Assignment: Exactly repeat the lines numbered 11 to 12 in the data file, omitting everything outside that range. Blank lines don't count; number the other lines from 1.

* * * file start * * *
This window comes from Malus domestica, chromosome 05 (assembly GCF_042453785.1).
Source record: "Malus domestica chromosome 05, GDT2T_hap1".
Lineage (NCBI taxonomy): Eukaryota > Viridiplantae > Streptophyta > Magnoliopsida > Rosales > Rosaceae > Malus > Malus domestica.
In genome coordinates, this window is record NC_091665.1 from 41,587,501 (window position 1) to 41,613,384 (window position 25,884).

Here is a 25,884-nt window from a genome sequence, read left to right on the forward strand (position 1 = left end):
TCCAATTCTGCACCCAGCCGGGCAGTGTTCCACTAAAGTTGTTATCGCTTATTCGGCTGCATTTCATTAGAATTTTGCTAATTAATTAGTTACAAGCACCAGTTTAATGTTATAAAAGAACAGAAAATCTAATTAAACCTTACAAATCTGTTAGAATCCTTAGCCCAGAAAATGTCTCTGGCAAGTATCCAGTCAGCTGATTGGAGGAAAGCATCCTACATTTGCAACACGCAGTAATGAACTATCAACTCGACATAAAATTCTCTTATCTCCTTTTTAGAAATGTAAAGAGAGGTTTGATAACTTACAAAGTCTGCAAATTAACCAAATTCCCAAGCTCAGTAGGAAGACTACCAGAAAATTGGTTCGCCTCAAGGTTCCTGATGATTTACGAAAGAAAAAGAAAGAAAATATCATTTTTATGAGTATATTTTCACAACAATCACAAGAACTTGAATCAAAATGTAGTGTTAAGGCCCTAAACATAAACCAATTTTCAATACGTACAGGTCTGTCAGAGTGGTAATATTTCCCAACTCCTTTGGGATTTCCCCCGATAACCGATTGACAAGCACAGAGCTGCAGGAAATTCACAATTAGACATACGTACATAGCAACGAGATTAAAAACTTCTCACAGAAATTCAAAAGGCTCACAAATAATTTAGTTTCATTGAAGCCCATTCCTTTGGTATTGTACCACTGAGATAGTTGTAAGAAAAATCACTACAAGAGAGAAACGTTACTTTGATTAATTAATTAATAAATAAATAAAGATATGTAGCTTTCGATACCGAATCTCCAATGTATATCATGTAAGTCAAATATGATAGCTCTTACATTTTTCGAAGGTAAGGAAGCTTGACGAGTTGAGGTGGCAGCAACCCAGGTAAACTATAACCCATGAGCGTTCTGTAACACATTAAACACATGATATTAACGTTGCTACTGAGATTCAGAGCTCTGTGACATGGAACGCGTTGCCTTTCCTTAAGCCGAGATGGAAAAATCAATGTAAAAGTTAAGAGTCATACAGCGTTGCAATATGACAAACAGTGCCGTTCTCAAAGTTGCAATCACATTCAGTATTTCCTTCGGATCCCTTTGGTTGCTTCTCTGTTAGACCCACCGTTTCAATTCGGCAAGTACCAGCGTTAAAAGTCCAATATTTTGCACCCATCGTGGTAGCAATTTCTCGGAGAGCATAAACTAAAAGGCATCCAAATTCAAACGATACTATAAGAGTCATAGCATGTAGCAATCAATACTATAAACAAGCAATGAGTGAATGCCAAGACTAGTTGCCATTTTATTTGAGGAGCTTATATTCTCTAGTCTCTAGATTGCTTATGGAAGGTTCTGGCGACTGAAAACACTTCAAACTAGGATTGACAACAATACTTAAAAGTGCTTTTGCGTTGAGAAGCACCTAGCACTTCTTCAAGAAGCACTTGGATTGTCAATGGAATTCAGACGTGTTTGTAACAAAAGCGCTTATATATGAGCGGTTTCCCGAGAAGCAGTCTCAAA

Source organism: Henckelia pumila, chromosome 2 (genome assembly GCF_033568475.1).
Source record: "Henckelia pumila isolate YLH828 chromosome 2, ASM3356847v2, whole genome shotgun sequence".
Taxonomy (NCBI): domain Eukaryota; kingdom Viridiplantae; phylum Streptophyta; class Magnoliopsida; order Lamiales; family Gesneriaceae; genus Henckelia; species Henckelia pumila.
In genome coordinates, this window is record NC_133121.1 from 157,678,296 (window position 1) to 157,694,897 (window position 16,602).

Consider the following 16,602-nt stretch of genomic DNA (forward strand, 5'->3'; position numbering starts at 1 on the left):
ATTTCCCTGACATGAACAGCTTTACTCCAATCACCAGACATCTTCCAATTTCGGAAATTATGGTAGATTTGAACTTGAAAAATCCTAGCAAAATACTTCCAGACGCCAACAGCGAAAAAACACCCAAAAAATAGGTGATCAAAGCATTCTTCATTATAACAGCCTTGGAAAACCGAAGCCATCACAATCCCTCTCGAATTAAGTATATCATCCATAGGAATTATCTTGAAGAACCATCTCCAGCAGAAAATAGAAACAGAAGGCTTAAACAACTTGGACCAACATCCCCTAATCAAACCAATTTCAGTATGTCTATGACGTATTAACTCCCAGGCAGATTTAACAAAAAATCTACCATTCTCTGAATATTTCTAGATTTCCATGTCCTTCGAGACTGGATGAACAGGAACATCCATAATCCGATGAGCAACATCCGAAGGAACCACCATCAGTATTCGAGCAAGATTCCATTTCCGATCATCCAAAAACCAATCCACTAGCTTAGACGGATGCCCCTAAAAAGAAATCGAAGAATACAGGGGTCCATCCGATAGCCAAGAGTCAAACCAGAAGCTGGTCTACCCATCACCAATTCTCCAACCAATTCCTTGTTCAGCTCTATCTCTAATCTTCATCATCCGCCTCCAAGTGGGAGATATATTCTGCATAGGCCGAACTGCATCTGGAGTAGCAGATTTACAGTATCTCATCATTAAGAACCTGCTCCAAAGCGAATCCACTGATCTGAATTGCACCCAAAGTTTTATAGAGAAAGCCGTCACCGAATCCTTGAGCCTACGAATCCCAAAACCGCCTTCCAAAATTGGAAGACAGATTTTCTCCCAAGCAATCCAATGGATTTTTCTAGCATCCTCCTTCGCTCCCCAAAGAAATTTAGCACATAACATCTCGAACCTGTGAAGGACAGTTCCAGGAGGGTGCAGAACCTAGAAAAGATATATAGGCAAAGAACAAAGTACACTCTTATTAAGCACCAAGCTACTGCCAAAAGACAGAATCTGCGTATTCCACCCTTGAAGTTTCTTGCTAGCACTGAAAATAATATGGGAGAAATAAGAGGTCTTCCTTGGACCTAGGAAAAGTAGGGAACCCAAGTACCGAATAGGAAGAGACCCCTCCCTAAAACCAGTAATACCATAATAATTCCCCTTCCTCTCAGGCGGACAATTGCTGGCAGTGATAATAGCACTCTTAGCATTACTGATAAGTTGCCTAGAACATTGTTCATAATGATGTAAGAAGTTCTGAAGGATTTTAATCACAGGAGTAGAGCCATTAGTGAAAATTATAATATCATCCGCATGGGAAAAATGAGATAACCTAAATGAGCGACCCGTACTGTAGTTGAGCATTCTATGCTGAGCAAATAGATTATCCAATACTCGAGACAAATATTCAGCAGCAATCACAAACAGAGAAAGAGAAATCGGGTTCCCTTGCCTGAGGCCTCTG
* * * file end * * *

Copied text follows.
Consider the following 16,602-nt stretch of genomic DNA (forward strand, 5'->3'; position numbering starts at 1 on the left):
ATTTCCCTGACATGAACAGCTTTACTCCAATCACCAGACATCTTCCAATTTCGGAAATTATGGTAGATTTGAACTTGAAAAATCCTAGCAAAATACTTCCAGACGCCAACAGCGAAAAAACACCCAAAAAATAGGTGATCAAAGCATTCTTCATTATAACAGCCTTGGAAAACCGAAGCCATCACAATCCCTCTCGAATTAAGTATATCATCCATAGGAATTATCTTGAAGAACCATCTCCAGCAGAAAATAGAAACAGAAGGCTTAAACAACTTGGACCAACATCCCCTAATCAAACCAATTTCAGTATGTCTATGACGTATTAACTCCCAGGCAGATTTAACAAAAAATCTACCATTCTCTGAATATTTCTAGATTTCCATGTCCTTCGAGACTGGATGAACAGGAACATCCATAATCCGATGAGCAACATCCGAAGGAACCACCATCAGTATTCGAGCAAGATTCCATTTCCGATCATCCAAAAACCAATCCACTAGCTTAGACGGATGCCCCTAAAAAGAAATCGAAGAATACAGGGGTCCATCCGATAGCCAAGAGTCAAACCAGAAGCTGGTCTACCCATCACCAATTCTCCAACCAATTCCTTGTTCAGCTCTATCTCTAATCTTCATCATCCGCCTCCAAGTGGGAGATATATTCTGCATAGGCCGAACTGCATCTGGAGTAGCAGATTTACAGTATCTCATCATTAAGAACCTGCTCCAAAGCGAATCCACTGATCTGAATTGCACCCAAAGTTTTATAGAGAAAGCCGTCACCGAATCCTTGAGCCTACGAATCCCAAAACCGCCTTCCAAAATTGGAAGACAGATTTTCTCCCAAGCAATCCAATGGATTTTTCTAGCATCCTCCTTCGCTCCCCAAAGAAATTTAGCACATAACATCTCGAACCTGTGAAGGACAGTTCCAGGAGGGTGCAGAACCTAGAAAAGATATATAGGCAAAGAACAAAGTACACTCTTATTAAGCACCAAGCTACTGCCAAAAGACAGAATCTGCGTATTCCACCCTTGAAGTTTCTTGCTAGCACTGAAAATAATATGGGAGAAATAAGAGGTCTTCCTTGGACCTAGGAAAAGTAGGGAACCCAAGTACCGAATAGGAAGAGACCCCTCCCTAAAACCAGTAATACCATAATAATTCCCCTTCCTCTCAGGCGGACAATTGCTGGCAGTGATAATAGCACTCTTAGCATTACTGATAAGTTGCCTAGAACATTGTTCATAATGATGTAAGAAGTTCTGAAGGATTTTAATCACAGGAGTAGAGCCATTAGTGAAAATTATAATATCATCCGCATGGGAAAAATGAGATAACCTAAATGAGCGACCCGTACTGTAGTTGAGCATTCTATGCTGAGCAAATAGATTATCCAATACTCGAGACAAATATTCAGCAGCAATCACAAACAGAGAAAGAGAAATCGGGTTCCCTTGCCTGAGGCCTCTG